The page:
Archive for November, 2009

But we’re not Japanese when it comes to Google

Monday, November 30th, 2009 by Jim

Apropos my earlier post about Japan, I was struck during my time in Japan by something I had not seen in the US – print and billboard advertising from Google. Here’s a picture of a very large billboard ad plunked down in the middle of Shinagawa station, one of the biggest public transport hubs in Tokyo.
Google in Shinagawa Station
As it happens today’s New York Times has an interesting article about Google’s trailing position in the Japanese market. They need to take out those ads and billboards. As the article titled In Japan, an Odd Perch for Google: Looking Up at the Leader says in part

“…Japan is one of a few major countries Google has yet to conquer. The Web giant still trails far behind Yahoo Japan, the front-runner here, operated by the Japanese telecommunications giant Softbank.

In a reversal of the rivalry in the United States, Yahoo Japan dominates Japan’s Web search market with 56.5 percent of all queries, according to the Internet research company, GA-Pro. Google, at 33.7 percent, is a distant second.

Unaccustomed to being second, Google is bending some of its most time-honored traditions in a renewed push into the Japanese market. Earlier this year, Google’s splash page for Japan abandoned the company’s classic spare design and added links to YouTube, Gmail and other services — an attempt to lure Japanese users who favor sites decorated with a cacophony of text and graphics.”

Of course, there are lots of ways in which we don’t share important Japanese sensibilities. I can’t imagine a US university declaring their Engineering building ‘The House of Creation and Imagination’ as this directory sign does ;).
Engineering building directory Hyoshi campus Keio U.
But Google might.

Climate change for libraries

Monday, November 30th, 2009 by John

At the RLG Partnership Annual Meeting in 2007, Timothy Burke told the assembled research librarians ‘you have to figure out how to be hydraulic engineers of information flow rather than the guardians of the fortress’. It’s an image that has stuck with me. Everywhere now in our professional literature we see the challenges of our work represented by the imagery of flow and fluidity. We try to scope and identify workflows that are changing or need to change. The platform of the web dips and peaks faster and differently than we can predict, and as it does so content suddenly flows in different directions, taking new channels. Stability in this environment is rare, and a relief when we find it, even though it may lie in places that librarians take some time to trust – like Google and Wikipedia.

I often show a slide produced by Rick Luce, Vice-Provost and Director of Libraries at Emory University, when describing the territory of our Research Information Management (RIM) programme. This appeals to me because it indicates that library attention needs to be focused on the workflow layer, rather than the repository layer that sits below it.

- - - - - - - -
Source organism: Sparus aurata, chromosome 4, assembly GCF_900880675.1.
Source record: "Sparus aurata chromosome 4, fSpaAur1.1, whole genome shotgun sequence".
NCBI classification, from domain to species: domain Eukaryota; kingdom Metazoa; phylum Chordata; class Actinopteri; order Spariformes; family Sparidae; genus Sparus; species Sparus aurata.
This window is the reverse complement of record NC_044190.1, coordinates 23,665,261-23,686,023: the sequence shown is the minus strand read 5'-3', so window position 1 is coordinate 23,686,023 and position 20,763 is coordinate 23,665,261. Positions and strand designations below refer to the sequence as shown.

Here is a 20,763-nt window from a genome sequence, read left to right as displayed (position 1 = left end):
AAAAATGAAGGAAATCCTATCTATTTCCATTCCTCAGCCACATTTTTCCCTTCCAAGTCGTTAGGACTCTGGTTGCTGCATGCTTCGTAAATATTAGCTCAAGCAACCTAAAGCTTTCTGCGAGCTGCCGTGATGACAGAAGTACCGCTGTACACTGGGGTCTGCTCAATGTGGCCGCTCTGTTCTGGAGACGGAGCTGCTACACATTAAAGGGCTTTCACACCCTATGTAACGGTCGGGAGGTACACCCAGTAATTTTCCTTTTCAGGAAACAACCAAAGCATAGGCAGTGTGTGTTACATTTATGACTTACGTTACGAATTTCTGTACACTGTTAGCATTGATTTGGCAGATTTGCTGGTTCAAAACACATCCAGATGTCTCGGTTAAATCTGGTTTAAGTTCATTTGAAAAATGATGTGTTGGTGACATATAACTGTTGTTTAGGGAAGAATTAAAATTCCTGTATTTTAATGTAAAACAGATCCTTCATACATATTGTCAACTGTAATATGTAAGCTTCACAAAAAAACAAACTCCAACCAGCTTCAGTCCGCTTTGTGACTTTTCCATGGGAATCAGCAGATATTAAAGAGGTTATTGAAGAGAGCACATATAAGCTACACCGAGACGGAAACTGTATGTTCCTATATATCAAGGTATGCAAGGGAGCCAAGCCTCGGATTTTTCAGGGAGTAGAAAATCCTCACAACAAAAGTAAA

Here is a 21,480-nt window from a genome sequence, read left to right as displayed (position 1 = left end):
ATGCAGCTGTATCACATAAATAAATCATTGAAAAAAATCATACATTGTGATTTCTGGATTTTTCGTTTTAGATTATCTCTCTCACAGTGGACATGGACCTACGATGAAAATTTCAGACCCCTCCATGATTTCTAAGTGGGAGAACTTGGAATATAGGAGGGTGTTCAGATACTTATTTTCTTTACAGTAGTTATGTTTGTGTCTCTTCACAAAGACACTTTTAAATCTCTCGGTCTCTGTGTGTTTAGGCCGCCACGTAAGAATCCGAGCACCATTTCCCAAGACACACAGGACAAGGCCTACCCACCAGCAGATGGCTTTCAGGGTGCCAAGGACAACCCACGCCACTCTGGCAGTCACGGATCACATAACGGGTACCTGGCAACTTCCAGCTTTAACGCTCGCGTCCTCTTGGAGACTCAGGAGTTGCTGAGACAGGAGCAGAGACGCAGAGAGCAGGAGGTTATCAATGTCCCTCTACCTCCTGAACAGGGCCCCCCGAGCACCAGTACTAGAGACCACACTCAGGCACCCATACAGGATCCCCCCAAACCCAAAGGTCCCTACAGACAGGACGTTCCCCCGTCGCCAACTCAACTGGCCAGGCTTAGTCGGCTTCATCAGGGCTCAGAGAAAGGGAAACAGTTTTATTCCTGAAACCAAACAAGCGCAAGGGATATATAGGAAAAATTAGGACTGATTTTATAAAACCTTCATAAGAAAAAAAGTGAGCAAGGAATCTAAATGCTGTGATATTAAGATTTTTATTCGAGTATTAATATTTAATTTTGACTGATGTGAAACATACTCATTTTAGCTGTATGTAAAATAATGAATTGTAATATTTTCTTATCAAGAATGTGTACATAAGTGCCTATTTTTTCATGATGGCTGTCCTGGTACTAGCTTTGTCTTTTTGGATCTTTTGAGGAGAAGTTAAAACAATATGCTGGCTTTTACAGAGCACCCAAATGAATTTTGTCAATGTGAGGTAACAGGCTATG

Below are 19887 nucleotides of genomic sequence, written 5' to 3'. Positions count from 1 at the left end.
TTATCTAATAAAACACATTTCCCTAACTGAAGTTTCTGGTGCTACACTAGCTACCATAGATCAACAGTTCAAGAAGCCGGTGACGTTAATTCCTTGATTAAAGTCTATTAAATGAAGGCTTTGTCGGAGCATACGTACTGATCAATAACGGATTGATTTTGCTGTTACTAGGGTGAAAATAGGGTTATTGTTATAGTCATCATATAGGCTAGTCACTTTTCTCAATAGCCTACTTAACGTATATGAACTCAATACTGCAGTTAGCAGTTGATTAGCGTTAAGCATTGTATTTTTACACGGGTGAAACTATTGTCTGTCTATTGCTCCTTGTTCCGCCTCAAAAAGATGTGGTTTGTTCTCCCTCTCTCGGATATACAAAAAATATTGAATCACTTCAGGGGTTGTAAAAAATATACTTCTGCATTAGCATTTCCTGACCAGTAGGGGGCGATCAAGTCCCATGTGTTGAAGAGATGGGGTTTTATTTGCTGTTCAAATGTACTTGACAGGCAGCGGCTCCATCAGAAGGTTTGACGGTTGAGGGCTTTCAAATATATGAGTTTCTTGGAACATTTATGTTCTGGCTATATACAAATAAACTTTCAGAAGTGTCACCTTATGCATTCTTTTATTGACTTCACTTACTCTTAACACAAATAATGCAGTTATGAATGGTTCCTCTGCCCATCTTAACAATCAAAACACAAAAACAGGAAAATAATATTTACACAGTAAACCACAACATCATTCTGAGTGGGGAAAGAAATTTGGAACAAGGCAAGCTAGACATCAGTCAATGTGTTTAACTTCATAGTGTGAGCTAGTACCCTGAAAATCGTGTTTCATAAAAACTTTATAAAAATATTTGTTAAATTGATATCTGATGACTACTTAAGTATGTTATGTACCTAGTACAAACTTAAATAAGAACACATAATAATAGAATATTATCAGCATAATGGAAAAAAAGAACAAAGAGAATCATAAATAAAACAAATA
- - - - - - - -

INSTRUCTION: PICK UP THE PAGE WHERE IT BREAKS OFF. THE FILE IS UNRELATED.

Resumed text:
Understanding the particular environments of researchers, and the flows that matter to them, is perhaps not a new challenge for research libraries, but it is a newly urgent one. In the pre-digital world the flows were not digital flows, with the capture challenges and opportunities that now exist. The library dealt mainly in the solid world of published literature. It collected from the physical outputs that emerged at the end of flow processes, and could structure its operations around that bounded reality (within its ‘fortress’ print stores, to use Tim Burke’s analogy). Now, we see potential for library services everywhere, because we have systems that capture flows, and allow them to combine, split and replicate wherever it is useful for them to do so, and legal barriers do not obstruct. But to do so optimally, we need to understand researchers’ worlds at a level of detail that is still not familiar to libraries. Read the rest of this entry »

We’re more Japanese than we are Australian…

Sunday, November 29th, 2009 by Jim

November was a BIG travel month for me. I was privileged to deliver the keynote at the Libraries Australia 2009 Forum in Hobart, Tasmania Sullivan's Cove in Hobart from Convention Center /> then the keynote at the Museum, Library and Archive Forum sponsored by Keio University in Tokyo, Japan. In between I attended an OCLC Board/Management retreat in Dublin, Ohio. All were pleasant and informative experiences (except for that 30 hour trip from Hobart to Columbus, Ohio). There were some superficial things in common – in both Japan and Australia OCLC was regarded as an important partner and OCLC Research work was well-known and discussed. In all three venues we ended up discussing grand challenges that face the library world including Google Book Search (#1 by a large margin even though neither Australia nor Japan will be impacted by whatever settlement emerges), e-readers, new scholarly outputs, the move from print to electronic books, cloud computing and print-on-demand.